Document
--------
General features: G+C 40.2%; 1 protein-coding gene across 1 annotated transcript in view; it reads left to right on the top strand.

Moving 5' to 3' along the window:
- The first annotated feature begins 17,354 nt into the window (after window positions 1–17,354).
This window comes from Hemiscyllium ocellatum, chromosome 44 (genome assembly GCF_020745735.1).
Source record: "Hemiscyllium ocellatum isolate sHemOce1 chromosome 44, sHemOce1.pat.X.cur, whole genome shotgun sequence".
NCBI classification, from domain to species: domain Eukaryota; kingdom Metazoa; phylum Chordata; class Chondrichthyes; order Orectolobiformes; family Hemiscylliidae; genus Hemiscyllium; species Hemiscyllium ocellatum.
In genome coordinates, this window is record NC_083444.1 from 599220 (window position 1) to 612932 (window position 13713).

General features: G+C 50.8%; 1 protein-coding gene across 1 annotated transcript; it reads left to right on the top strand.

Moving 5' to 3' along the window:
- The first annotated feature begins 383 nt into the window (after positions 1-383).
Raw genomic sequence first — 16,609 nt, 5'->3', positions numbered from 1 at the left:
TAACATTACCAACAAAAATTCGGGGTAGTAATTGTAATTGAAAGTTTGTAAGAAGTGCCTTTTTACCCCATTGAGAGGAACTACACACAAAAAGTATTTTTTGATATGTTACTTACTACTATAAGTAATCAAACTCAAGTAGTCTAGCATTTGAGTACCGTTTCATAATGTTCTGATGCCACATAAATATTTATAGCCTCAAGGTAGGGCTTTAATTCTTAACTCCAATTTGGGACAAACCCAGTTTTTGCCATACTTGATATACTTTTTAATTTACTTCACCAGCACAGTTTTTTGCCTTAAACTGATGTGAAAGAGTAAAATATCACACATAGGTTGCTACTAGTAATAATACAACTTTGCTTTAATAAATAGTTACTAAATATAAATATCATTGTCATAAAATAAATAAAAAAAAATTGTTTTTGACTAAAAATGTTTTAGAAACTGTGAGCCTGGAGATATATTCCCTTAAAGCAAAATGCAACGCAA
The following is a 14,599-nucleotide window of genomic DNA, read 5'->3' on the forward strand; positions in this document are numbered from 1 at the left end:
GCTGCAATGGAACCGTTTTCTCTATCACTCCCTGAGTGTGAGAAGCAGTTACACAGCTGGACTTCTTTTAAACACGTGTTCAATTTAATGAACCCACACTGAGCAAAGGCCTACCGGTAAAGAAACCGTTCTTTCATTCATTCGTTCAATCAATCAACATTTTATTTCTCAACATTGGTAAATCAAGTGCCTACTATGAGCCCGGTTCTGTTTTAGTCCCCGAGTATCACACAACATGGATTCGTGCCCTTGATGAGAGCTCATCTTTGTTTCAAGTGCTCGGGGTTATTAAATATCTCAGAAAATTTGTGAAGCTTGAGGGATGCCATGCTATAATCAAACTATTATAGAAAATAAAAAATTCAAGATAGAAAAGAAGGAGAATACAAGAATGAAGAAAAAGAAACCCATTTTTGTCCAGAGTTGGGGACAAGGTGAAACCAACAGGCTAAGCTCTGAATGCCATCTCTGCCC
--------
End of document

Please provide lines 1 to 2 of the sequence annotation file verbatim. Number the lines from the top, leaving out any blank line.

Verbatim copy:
General features: G+C 40.2%; 1 protein-coding gene across 1 annotated transcript in view; it reads left to right on the top strand.

Moving 5' to 3' along the window: